A further issue is the viewing of personal information on the accessible communication app “LINE.” In April 2021, a report by the Asahi Shimbun revealed that the personal information of some LINE users is being stored in a data center in South Korea. It was also discovered that LINE had outsourced its operations to Chinese companies and that users’ personal information could be viewed from China. LINE was initially started by the Japanese subsidiary of Korean IT giant Naver. After merging with Yahoo Japan Corporation’s parent company Z Holdings, outsourcing operations to Korea and China in March this year was highly predictable.

The LINE issue has brought to the fore the question of where to store data. Until now, the trend among Japanese companies has been to prioritize cost considerations, believing that data can be placed in any country. As a result, data has often been stored overseas. However, in 2017, China enacted the National Intelligence Law, which requires private companies to cooperate with state intelligence gathering. Given that there is a high risk of information stored in China being reported to the National Security Bureau, this involves the issue of security.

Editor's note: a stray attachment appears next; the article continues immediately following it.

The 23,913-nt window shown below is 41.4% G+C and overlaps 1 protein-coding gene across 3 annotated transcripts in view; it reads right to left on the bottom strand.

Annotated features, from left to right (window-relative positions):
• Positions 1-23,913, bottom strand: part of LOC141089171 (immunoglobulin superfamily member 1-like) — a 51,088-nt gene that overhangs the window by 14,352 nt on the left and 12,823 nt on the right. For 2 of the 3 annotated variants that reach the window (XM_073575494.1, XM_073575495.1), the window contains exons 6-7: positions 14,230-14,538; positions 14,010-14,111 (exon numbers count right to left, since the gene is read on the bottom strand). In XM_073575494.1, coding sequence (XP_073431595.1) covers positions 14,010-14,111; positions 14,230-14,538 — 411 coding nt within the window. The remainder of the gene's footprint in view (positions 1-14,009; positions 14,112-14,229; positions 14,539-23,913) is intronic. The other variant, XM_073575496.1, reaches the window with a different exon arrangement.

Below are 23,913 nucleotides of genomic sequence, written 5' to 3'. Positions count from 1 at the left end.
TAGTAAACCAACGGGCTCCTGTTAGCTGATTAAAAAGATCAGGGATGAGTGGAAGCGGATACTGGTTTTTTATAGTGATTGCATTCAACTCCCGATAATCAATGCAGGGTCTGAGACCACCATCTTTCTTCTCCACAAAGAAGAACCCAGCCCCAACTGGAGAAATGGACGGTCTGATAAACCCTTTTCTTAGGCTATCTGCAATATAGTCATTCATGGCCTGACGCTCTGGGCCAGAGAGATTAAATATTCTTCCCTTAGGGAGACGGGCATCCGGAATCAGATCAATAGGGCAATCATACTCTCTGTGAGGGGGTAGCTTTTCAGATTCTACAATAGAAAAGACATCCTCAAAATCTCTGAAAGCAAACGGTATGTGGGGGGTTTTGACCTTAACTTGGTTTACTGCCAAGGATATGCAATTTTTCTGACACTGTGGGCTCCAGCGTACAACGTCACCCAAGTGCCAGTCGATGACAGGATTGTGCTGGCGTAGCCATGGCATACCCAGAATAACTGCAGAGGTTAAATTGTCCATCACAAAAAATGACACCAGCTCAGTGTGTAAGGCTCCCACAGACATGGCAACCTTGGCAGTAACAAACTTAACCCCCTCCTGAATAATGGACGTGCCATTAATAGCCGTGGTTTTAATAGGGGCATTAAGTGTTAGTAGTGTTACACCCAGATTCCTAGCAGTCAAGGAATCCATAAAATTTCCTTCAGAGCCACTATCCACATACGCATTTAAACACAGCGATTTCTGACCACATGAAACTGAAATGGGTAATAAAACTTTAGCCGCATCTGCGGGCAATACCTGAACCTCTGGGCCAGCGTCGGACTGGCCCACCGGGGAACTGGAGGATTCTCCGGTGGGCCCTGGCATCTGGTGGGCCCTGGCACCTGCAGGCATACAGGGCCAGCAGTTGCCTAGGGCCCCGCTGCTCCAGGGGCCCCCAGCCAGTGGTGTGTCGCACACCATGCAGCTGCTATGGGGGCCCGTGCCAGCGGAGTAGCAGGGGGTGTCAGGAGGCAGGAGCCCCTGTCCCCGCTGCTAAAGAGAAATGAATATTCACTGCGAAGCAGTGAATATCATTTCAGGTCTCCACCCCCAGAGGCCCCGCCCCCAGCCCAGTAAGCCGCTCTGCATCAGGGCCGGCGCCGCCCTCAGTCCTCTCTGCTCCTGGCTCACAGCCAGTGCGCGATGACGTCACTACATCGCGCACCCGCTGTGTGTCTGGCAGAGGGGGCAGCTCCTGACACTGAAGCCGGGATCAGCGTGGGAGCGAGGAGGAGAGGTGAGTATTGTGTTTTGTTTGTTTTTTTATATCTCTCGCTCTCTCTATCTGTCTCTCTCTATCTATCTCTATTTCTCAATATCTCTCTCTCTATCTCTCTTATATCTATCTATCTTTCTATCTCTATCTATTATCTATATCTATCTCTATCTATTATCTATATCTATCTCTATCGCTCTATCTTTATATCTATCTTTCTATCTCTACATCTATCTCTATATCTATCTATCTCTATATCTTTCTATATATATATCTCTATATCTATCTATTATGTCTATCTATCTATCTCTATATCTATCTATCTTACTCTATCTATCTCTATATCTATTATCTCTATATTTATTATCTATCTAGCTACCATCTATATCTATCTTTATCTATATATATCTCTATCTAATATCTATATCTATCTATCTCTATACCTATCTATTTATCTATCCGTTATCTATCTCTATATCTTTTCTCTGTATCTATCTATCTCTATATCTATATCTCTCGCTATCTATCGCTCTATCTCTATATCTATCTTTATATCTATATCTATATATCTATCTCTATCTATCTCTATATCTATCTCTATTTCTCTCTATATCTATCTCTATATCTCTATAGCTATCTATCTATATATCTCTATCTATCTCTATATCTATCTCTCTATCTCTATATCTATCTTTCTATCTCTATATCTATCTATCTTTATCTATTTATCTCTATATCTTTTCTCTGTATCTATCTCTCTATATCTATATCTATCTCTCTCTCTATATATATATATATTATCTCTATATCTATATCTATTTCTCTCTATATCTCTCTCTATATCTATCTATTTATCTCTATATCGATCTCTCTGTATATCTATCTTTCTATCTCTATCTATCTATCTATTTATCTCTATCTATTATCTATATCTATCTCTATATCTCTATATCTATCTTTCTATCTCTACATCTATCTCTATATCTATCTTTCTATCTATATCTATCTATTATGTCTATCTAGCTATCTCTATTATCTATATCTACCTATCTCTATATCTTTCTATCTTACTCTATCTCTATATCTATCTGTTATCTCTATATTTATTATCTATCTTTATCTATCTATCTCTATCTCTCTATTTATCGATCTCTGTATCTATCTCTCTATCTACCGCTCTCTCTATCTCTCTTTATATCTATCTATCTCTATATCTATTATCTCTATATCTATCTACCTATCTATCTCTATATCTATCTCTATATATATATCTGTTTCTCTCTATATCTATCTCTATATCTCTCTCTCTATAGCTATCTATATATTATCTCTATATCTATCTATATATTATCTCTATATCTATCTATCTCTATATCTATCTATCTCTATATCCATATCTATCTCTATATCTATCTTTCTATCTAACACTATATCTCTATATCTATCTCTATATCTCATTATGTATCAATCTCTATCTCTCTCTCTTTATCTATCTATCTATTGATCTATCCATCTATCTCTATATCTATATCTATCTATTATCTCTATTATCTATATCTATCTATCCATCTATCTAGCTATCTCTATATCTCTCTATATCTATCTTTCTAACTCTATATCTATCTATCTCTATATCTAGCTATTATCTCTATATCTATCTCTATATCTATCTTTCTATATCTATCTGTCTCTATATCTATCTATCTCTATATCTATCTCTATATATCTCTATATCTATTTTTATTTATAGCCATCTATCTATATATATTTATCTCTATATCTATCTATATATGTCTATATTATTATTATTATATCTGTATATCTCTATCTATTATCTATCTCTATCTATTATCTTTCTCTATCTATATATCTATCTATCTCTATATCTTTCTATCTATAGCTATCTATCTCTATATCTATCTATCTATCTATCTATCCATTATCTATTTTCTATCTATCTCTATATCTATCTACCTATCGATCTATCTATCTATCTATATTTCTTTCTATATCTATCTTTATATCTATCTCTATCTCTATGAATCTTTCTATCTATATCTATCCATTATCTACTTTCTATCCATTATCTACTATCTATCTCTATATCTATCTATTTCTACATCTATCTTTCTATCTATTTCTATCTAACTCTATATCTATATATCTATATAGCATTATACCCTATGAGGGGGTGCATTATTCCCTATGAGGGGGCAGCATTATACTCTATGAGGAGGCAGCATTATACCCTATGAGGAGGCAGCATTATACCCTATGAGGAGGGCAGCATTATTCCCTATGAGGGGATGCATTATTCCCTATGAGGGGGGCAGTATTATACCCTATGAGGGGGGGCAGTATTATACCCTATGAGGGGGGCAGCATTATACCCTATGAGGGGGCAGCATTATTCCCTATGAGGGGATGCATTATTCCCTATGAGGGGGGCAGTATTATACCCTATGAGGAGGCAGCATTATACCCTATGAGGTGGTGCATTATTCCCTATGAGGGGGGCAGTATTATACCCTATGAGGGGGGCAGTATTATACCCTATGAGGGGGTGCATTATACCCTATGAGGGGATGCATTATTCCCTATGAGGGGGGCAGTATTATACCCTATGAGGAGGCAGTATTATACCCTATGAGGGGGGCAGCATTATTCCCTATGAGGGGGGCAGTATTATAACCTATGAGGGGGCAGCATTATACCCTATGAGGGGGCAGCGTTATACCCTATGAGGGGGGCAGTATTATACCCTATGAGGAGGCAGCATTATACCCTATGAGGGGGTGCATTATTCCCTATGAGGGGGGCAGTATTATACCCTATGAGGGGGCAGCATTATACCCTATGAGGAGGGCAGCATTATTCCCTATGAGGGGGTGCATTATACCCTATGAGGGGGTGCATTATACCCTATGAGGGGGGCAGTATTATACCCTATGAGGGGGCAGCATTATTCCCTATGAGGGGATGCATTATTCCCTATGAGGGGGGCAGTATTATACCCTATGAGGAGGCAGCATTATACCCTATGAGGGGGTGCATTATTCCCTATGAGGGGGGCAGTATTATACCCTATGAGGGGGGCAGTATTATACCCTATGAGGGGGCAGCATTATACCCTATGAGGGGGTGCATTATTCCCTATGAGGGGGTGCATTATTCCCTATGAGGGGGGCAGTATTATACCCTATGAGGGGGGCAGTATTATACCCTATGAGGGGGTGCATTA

Since the problem came to light, LINE has been completely blocking access from China and moving all of its servers into Japan. From a security perspective, dependence on data centers in other countries is not always desirable. In the future, other Japanese companies will be required to do the same.

 

Transfer of Invisible Technology

The domain of economic security is not limited to corporations but extends to universities and research institutions. This is because some of the technologies being researched at universities are closely related to security.